maandag 27 mei 2013

Dutch FM remembers fallen US soldiers at the Netherlands American Cemetery

69 years ago, on a beautiful September Sunday, my mother and her parents were walking home after a family visit and were caught in the crossfire between German troops and American soldiers who were liberating Heerlen. After having been told to hide by GI’s, they ran into a house where they later had their first encounter with their liberators. My mother told me, the other day: “These boys, front line troops, were famished and ate the food offered to them with their fingers, straight from the frying pan.”

Dutch FM Frans Timmermans
In the months to come, the inhabitants of Heerlen would become very friendly with the American troops, my mother, six years of age, learning very quickly that she could trade small clippings of her red hair for big chunks of American chocolate. My great-aunt Clara fell in love with Pete Kotovic, a Polish-American soldier from Troy Michigan, who made her his bride. They went to Troy, had three children and more grandchildren, a great life, fulfilled when my aunt passed away last year.

I wanted to share this with you, because it is just a very small and personal testimony of the profound attachment this part of the Netherlands feels with the young American men and women who were prepared to risk their lives so that young Dutch men and women could live full lives in liberty, could become parents and grandparents, could pass on to next generations their memories of occupation and oppression, so that we would understand the true value of freedom.

In these fields lie the remains of more than 8,000 young men, boys often, who’s lives were cut short, who were denied the possibility to marry, to become fathers and grandfathers, to live life’s full circle. One of them is pfc  Leo Lichten, from Brooklyn, NY, twenty years old when he was mowed down by a German machine gun, less than twenty miles from here, across the border at Prummern. In the last letter he wrote, to his best friend Paul Slater, he stated that he was resigned to his fate and that he knew he was fighting the necessary fight against tyranny. This letter is one of the most moving testimonies of a young man willing to sacrifice everything, including his life, for liberty. Not at home, not in his country, but overseas, for us, for our freedom. We have adopted his grave as a small gesture of gratitude for his and his fellow soldiers’ sacrifice.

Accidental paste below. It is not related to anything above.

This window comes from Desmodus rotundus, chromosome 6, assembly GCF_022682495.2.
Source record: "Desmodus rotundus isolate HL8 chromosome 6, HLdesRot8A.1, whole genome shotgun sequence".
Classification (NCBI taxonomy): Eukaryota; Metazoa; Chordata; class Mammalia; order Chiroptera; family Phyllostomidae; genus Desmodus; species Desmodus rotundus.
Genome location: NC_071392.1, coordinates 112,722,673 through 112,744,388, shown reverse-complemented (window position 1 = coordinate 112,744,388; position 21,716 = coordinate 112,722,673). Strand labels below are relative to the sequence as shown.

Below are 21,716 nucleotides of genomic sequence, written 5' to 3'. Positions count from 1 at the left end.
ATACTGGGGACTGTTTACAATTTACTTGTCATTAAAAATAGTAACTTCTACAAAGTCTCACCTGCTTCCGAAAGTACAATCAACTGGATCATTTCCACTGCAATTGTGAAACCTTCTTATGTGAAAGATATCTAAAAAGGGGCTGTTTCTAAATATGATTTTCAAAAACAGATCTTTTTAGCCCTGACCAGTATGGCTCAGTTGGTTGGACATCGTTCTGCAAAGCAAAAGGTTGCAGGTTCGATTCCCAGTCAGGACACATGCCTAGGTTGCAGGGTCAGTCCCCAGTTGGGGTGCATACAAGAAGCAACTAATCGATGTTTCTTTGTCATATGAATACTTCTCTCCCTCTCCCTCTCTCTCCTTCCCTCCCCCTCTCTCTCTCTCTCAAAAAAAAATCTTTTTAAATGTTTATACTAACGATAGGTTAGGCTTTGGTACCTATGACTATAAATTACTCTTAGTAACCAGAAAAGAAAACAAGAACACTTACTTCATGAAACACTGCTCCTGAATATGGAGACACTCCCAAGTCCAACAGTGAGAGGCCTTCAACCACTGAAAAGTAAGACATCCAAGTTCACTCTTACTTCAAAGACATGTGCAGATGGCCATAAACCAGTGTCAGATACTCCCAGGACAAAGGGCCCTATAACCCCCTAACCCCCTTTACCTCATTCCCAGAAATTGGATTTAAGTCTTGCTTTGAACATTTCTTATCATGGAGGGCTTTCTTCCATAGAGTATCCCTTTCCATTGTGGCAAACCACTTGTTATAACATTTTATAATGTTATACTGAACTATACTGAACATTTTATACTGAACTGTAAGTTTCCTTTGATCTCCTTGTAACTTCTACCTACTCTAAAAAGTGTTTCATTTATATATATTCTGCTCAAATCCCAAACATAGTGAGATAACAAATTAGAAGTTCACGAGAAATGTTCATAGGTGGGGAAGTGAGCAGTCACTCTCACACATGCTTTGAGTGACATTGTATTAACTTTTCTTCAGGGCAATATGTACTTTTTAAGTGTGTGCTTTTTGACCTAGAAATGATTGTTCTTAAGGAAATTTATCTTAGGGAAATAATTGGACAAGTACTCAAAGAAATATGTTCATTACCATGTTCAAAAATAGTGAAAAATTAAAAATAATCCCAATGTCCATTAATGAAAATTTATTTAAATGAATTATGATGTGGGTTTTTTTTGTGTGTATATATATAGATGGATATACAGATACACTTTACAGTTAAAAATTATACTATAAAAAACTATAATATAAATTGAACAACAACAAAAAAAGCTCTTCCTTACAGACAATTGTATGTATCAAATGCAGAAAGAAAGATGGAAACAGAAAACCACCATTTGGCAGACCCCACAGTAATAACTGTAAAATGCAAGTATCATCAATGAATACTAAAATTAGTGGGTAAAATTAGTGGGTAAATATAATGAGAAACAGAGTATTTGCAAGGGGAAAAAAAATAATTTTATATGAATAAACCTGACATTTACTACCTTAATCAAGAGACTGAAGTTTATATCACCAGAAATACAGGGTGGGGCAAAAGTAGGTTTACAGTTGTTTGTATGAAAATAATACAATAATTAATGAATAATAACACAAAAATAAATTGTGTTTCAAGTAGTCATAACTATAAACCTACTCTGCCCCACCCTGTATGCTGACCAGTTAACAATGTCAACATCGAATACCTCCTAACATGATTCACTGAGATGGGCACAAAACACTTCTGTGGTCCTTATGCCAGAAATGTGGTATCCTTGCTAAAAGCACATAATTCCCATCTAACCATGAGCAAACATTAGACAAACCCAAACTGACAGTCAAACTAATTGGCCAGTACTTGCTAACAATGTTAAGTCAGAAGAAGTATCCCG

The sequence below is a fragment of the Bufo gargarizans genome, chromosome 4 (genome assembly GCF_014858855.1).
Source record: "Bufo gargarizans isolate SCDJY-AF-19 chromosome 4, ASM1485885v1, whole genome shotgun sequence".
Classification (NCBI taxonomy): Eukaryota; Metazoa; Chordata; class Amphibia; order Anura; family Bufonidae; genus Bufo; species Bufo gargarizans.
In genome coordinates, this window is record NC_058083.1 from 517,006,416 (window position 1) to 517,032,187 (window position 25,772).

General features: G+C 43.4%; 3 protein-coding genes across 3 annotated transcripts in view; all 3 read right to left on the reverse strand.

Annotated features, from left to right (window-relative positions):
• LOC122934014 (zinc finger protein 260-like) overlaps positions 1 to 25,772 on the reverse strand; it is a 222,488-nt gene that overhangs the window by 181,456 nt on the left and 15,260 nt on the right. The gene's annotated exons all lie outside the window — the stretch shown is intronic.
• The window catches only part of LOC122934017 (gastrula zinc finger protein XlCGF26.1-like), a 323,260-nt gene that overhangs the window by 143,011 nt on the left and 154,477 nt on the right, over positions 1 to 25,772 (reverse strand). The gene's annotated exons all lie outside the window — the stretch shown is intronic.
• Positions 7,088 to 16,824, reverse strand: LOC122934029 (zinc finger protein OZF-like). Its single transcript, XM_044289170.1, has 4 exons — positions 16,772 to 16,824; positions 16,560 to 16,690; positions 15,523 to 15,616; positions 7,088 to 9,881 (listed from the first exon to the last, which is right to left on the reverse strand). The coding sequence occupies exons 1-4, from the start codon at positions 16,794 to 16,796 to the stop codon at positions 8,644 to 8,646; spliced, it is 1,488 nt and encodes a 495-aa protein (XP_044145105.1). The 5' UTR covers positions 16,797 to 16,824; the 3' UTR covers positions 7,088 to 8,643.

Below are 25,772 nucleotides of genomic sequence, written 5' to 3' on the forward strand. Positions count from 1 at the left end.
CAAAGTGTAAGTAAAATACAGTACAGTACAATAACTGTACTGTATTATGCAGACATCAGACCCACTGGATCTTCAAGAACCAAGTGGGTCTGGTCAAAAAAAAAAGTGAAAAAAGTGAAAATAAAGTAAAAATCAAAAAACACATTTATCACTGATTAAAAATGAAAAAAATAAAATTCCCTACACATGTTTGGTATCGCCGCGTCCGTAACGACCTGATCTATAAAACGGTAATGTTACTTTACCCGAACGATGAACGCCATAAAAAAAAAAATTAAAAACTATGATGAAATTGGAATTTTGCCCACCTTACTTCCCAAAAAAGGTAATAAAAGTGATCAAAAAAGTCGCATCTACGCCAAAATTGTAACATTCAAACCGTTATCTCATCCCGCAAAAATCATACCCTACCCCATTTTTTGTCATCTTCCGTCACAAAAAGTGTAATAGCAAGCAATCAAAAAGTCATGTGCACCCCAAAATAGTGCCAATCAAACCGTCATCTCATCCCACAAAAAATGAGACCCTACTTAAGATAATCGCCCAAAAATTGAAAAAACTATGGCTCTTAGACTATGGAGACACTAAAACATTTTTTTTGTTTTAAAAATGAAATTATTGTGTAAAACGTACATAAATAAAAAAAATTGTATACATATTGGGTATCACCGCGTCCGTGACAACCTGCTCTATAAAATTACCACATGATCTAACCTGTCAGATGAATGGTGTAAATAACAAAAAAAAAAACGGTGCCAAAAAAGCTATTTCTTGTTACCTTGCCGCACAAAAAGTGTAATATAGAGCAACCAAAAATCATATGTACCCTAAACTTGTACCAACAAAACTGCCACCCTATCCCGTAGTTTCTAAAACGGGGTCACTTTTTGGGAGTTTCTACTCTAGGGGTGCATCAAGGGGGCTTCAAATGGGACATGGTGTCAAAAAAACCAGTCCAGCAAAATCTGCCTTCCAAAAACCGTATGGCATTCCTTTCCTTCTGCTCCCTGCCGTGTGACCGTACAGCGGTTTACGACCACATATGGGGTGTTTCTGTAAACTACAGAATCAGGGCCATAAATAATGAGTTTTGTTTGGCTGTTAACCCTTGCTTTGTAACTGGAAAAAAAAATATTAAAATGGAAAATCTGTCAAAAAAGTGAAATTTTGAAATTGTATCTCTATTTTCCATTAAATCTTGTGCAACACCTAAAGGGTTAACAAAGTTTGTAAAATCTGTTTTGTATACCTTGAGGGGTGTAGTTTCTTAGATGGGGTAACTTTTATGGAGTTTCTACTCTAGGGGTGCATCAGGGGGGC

Netherlands American Cemetery and Memorial at Margraten 
100 Years after President Lincoln’s Gettysburg address, President Lynden B. Johnson made the following comments on Memorial Day. “Until the world knows no aggressors, until the arms of tyranny have been laid down, until freedom has risen up in every land, we shall maintain our vigil to make sure our sons who died on foreign fields shall not have died in vain. As we maintain the vigil of peace, we must remember that justice is a vigil, too--a vigil we must keep in our own streets and schools and among the lives of all our people--so that those who died here on their native soil shall not have died in vain…” How true these words ring today, with recent memories of terrorist attacks in Boston, London and Paris.

As I stand here to honor these heroes, I am compelled to also remember American diplomats who have died in the service of their country. In the last year alone five of them were killed in the line of duty. I’m thinking of Ambassador Chris Stevens who died in Benghazi months after our countries had helped to liberate Libya from the scourge of dictatorship. I’m thinking of Sean Smith, information management officer who was in Benghazi on a short assignment while posted in The Hague. I’m thinking of his wife Heather and their children Samantha and Nathan. I’m thinking of Anne Smedinghoff who was killed a few weeks ago while delivering textbooks to a school in Southern Afghanistan. These were courageous people, fighting the good fight for peace, liberty and justice worldwide. As SoS John Kerry said: “we send diplomats today, so that we do not need to send troops tomorrow.”

Let me finish with a few lines of poetry, written by Henry Wadsworth Longfellow

But in this camp of Death

No sound your slumber breaks;

Here is no fevered breath,

No wound that bleeds and aches.

All is repose and peace,

Untrampled lies the sod;

The shouts of battle cease,

It is the Truce of God!

Rest, comrades, rest and sleep!

The thoughts of men shall be

As sentinels to keep

Your rest from danger free.

Your silent tents of green

We deck with fragrant flowers

Yours has the suffering been,

The memory shall be ours.

(Ministry of Foreign Affairs, 27 May 2013)

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